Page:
One of the best ways to learn how to be like Buffett is to read. Warren Buffett himself reads almost constantly and he has attributed his success to his love of reading. While it’s hard to pin down a specific book that is his absolute favorite, easily the book that he speaks most highly of is The Intelligent Investor by Benjamin Graham. In fact, it’s the No. 1 book on his list of 14 must-read books.
However, we don’t all have time to sit down and read 500 pages a day like Warren Buffett does (I know I certainly don’t). So, if you find yourself wanting to take a shortcut to learning about Warren Buffett’s methods for value investing, then here are some of the most important lessons that the Oracle of Omaha took from The Intelligent Investor:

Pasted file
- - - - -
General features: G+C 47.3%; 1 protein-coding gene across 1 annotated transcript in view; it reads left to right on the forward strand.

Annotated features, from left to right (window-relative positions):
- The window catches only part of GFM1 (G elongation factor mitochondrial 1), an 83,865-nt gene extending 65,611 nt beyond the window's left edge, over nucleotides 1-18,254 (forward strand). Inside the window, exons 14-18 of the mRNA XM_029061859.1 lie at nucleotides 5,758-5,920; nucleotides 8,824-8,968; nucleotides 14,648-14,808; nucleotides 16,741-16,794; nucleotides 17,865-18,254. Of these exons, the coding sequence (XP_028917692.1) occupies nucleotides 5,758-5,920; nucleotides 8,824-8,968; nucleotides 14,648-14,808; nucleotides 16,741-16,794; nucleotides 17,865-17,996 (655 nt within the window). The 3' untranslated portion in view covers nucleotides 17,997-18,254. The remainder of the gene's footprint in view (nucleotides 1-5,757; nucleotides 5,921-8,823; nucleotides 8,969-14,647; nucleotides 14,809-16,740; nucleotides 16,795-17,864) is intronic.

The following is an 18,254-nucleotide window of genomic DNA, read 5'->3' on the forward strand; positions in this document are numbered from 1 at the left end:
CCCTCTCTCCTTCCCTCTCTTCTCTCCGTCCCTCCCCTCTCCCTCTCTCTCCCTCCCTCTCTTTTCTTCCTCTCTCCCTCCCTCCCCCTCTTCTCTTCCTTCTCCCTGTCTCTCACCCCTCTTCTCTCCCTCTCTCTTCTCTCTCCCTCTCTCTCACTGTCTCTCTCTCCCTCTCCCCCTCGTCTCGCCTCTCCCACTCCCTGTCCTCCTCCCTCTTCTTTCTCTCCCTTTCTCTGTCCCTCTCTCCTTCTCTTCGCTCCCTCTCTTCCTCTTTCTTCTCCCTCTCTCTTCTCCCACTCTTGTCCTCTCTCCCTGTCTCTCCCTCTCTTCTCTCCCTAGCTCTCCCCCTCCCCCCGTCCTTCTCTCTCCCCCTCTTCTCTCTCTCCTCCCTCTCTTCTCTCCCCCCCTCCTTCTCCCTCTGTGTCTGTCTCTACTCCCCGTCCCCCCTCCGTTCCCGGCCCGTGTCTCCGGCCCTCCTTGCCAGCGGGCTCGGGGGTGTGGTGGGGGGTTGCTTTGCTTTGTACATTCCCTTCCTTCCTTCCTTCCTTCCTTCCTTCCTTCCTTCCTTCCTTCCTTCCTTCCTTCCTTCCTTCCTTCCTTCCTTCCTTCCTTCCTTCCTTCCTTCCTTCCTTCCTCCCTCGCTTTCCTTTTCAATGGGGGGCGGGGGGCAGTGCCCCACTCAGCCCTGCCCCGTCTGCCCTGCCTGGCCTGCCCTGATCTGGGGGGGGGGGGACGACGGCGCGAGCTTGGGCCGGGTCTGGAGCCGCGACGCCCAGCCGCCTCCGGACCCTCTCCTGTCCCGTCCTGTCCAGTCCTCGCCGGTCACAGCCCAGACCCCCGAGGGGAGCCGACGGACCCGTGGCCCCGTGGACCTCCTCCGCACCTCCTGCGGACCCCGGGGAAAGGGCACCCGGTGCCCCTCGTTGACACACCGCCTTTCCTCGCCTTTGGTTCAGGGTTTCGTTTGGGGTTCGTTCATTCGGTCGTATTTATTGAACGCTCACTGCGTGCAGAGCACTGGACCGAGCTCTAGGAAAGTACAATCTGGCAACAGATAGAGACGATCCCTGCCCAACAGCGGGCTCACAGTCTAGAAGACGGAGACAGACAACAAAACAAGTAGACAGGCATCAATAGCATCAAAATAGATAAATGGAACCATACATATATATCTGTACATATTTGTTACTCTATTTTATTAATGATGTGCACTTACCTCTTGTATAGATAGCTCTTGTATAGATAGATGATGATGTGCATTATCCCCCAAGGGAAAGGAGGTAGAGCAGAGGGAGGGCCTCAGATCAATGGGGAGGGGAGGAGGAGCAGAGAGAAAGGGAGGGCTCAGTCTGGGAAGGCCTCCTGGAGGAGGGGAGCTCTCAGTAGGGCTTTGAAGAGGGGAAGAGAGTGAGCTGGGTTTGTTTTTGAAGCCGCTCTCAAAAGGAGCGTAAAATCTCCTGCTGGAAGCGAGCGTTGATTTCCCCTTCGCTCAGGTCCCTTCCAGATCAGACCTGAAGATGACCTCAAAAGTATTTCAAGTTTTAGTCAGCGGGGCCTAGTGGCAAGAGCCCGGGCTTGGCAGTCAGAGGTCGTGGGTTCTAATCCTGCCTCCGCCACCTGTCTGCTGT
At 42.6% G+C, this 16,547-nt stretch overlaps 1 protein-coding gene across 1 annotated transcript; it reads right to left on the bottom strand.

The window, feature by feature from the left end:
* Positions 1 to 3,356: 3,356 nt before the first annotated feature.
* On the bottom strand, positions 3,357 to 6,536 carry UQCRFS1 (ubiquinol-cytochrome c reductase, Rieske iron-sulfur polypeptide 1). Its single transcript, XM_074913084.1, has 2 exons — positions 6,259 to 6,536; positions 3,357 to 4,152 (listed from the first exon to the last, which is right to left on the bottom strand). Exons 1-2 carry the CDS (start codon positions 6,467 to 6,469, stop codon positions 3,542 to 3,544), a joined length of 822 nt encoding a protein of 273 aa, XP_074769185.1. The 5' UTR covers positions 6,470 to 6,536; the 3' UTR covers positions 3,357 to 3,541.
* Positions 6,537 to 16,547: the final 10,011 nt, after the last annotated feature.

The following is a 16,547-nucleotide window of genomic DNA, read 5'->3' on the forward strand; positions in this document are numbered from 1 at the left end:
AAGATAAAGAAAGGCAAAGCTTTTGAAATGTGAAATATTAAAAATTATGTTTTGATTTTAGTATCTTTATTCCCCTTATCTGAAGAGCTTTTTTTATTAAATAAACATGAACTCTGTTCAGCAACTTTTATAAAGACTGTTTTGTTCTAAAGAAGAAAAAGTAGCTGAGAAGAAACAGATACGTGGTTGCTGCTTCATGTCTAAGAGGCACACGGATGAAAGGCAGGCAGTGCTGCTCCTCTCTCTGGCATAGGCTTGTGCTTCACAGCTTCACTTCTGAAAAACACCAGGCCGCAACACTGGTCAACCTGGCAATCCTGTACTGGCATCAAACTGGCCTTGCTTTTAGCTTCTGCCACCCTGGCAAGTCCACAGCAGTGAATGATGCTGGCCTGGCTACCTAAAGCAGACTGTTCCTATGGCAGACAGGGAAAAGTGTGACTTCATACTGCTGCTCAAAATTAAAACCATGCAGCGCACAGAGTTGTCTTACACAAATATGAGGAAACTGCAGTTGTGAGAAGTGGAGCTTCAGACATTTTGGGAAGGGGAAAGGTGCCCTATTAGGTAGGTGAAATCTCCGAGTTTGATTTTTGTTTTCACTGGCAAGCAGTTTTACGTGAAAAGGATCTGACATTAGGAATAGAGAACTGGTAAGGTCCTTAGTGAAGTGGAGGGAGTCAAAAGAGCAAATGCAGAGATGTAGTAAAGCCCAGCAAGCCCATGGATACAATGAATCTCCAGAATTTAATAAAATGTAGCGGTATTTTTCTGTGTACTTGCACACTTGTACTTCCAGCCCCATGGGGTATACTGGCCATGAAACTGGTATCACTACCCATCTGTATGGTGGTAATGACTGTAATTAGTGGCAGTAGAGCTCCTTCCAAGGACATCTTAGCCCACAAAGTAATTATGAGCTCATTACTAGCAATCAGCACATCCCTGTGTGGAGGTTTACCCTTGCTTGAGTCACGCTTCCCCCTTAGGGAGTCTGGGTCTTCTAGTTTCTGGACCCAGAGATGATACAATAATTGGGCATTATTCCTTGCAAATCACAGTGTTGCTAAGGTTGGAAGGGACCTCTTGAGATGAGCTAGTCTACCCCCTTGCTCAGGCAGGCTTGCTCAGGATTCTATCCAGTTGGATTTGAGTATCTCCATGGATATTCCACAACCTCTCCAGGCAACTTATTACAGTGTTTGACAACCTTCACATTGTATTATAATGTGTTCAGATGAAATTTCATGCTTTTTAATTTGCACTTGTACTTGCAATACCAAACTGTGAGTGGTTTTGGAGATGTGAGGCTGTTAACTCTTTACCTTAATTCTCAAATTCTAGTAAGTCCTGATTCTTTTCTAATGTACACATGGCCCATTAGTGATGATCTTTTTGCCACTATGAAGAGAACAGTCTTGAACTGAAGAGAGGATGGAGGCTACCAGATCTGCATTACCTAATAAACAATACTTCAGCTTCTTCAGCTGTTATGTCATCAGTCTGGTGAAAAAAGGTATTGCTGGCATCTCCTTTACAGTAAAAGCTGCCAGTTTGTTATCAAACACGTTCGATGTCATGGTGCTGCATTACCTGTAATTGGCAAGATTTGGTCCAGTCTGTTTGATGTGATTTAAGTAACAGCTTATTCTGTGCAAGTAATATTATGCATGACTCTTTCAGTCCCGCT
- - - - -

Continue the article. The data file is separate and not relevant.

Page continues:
- Think of a stock as part ownership of a business – Don’t buy stocks just to make a quick buck. You should only invest in things that you’re interested in owning and keeping. Stock are, by definition, a piece of a company and people tend to forget that. Taking ownership helps you be more invested in evaluating the business and making sure you’re getting the best value.
- The market is there to serve you, not instruct you – Don’t listen too much to what people say, as people are usually driven by fear. They are reactionary. Remember to make your own evaluations and always buy and sell wisely.
- Always require a margin of safety – To err is human, and it’s important to leave yourself room for error, imprecision, bad luck, or the natural swings and changes that happen in the stock market. It’s not a good deal if it leaves you and your entire company at risk.
With these three basic principles, Buffett has built up a sizable empire and a fantastic holdings company that, at the time of writing, was ranked sixth largest in the world.
If you’re interested in quickly reading The Intelligent Investor, you can pick up a copy here and check out chapters 8 and 20, which Buffett recommended more than any others during the 2008 Berkshire Hathaway Annual Shareholders Meeting.